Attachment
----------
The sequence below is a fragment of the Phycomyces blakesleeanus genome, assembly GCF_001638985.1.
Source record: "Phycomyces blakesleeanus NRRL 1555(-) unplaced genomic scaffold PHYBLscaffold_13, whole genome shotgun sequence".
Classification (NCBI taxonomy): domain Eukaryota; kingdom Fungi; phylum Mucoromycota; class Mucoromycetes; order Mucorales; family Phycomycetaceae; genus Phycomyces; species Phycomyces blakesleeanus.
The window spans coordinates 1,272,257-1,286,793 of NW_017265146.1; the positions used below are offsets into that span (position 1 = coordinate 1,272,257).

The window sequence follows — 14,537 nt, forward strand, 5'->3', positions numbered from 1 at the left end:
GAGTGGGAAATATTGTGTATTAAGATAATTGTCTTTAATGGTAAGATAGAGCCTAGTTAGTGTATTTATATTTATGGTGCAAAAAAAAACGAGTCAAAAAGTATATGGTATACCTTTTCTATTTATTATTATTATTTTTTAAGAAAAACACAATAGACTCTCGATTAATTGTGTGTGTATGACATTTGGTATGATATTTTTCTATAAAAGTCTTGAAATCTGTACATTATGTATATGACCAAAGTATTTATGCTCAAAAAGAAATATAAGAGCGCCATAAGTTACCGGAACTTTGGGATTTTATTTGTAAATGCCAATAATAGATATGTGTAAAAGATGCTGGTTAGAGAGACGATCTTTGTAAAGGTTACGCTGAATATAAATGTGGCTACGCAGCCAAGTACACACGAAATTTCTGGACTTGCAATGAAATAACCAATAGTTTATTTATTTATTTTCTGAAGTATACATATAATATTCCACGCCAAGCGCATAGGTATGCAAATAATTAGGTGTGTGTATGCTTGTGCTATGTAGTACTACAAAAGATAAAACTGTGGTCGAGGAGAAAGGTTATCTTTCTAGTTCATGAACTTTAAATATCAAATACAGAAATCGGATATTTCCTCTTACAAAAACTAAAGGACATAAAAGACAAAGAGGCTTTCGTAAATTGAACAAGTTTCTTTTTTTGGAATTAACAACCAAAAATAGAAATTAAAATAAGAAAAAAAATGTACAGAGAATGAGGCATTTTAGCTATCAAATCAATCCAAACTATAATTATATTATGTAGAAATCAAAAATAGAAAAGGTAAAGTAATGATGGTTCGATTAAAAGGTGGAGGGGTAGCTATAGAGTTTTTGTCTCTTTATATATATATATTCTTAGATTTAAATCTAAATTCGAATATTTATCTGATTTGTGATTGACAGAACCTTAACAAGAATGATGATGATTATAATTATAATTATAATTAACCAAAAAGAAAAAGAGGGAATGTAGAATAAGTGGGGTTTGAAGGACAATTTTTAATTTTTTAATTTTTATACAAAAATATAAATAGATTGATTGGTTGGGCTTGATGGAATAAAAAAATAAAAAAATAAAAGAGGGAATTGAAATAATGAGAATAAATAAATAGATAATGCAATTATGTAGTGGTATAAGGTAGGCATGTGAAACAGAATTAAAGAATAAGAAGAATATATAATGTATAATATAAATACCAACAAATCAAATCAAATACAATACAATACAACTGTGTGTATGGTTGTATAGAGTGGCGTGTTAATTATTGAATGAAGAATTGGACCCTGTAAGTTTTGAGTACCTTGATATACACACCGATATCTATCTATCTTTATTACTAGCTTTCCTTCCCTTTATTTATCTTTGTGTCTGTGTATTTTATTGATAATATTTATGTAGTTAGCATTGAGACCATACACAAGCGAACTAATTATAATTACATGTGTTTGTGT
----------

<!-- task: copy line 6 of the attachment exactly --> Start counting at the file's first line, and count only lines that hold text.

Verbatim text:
GAGTGGGAAATATTGTGTATTAAGATAATTGTCTTTAATGGTAAGATAGAGCCTAGTTAGTGTATTTATATTTATGGTGCAAAAAAAAACGAGTCAAAAAGTATATGGTATACCTTTTCTATTTATTATTATTATTTTTTAAGAAAAACACAATAGACTCTCGATTAATTGTGTGTGTATGACATTTGGTATGATATTTTTCTATAAAAGTCTTGAAATCTGTACATTATGTATATGACCAAAGTATTTATGCTCAAAAAGAAATATAAGAGCGCCATAAGTTACCGGAACTTTGGGATTTTATTTGTAAATGCCAATAATAGATATGTGTAAAAGATGCTGGTTAGAGAGACGATCTTTGTAAAGGTTACGCTGAATATAAATGTGGCTACGCAGCCAAGTACACACGAAATTTCTGGACTTGCAATGAAATAACCAATAGTTTATTTATTTATTTTCTGAAGTATACATATAATATTCCACGCCAAGCGCATAGGTATGCAAATAATTAGGTGTGTGTATGCTTGTGCTATGTAGTACTACAAAAGATAAAACTGTGGTCGAGGAGAAAGGTTATCTTTCTAGTTCATGAACTTTAAATATCAAATACAGAAATCGGATATTTCCTCTTACAAAAACTAAAGGACATAAAAGACAAAGAGGCTTTCGTAAATTGAACAAGTTTCTTTTTTTGGAATTAACAACCAAAAATAGAAATTAAAATAAGAAAAAAAATGTACAGAGAATGAGGCATTTTAGCTATCAAATCAATCCAAACTATAATTATATTATGTAGAAATCAAAAATAGAAAAGGTAAAGTAATGATGGTTCGATTAAAAGGTGGAGGGGTAGCTATAGAGTTTTTGTCTCTTTATATATATATATTCTTAGATTTAAATCTAAATTCGAATATTTATCTGATTTGTGATTGACAGAACCTTAACAAGAATGATGATGATTATAATTATAATTATAATTAACCAAAAAGAAAAAGAGGGAATGTAGAATAAGTGGGGTTTGAAGGACAATTTTTAATTTTTTAATTTTTATACAAAAATATAAATAGATTGATTGGTTGGGCTTGATGGAATAAAAAAATAAAAAAATAAAAGAGGGAATTGAAATAATGAGAATAAATAAATAGATAATGCAATTATGTAGTGGTATAAGGTAGGCATGTGAAACAGAATTAAAGAATAAGAAGAATATATAATGTATAATATAAATACCAACAAATCAAATCAAATACAATACAATACAACTGTGTGTATGGTTGTATAGAGTGGCGTGTTAATTATTGAATGAAGAATTGGACCCTGTAAGTTTTGAGTACCTTGATATACACACCGATATCTATCTATCTTTATTACTAGCTTTCCTTCCCTTTATTTATCTTTGTGTCTGTGTATTTTATTGATAATATTTATGTAGTTAGCATTGAGACCATACACAAGCGAACTAATTATAATTACATGTGTTTGTGT